Facing a cancer diagnosis is terrifying. When I was diagnosed with my first melanoma in 2015, I was halfway through grad school and working for my dream organization. I was terrified that my future was being taken away from me so early. Fortunately, scientific advances have made melanoma much more treatable, especially when caught early like mine was.
However, health insurance hasn’t kept up with the innovation of medical care. I’m a four-time melanoma survivor and thankful to have been diagnosed at stage 1b or earlier each time. At some point, if I develop a later stage melanoma, biomarker testing will likely be used to determine which immunotherapy would be most effective in treating me. Melanoma can become deadly in as little as six weeks so removing the barriers to biomarker testing are crucial. Three of my four diagnoses occurred during the pandemic when there were already a lot of delays in health care. Insurance barriers to treatment should never be one of them.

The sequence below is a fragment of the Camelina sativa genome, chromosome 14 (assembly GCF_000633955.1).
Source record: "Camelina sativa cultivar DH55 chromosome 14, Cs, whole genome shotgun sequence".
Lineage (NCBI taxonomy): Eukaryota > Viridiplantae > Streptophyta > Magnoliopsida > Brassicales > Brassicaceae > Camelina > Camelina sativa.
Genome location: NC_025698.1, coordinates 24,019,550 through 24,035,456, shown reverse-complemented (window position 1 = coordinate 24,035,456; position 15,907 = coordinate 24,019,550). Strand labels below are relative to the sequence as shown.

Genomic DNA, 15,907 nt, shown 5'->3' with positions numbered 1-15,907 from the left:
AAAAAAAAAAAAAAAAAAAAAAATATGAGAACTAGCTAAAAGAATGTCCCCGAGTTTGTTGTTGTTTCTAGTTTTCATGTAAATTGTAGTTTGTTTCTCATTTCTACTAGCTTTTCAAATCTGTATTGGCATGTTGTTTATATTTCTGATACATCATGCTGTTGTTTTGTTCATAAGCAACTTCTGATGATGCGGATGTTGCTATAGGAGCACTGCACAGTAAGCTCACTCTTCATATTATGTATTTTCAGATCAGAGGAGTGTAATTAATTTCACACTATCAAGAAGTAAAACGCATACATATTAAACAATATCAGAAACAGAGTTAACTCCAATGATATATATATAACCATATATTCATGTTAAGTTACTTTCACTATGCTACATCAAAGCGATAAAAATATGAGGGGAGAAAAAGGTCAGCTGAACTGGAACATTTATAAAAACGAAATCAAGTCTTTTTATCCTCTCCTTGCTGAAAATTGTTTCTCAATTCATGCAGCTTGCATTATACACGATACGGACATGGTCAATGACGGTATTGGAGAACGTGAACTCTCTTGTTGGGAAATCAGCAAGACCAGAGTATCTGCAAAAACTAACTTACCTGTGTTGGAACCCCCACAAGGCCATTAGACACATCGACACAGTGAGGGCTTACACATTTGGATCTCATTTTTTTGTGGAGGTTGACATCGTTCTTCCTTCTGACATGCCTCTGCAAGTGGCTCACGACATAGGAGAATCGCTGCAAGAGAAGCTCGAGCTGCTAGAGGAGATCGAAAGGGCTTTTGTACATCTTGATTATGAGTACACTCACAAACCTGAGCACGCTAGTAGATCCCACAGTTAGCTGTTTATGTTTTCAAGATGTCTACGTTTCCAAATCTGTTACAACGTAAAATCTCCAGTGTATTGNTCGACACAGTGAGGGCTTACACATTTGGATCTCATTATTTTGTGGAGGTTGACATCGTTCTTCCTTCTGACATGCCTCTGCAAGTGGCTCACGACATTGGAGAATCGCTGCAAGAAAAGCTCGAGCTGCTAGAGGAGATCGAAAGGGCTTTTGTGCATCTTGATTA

For too many people in our state, their insurance won’t cover the biomarker testing they need to determine the best treatment for their diagnosis. Thankfully, the Minnesota Legislature is considering bills SF1948 and HF 1978 that will expand access to biomarker testing. I’m urging my lawmakers, Senator Erin Murphy and Representative Kaohly Vang Her to support this legislation and help ensure Minnesotans have the opportunity to get the right treatment at the right time. For me and so many others, it could be lifesaving.
Volunteer with the American Cancer Society Cancer Action Network (ACS CAN), St. Paul
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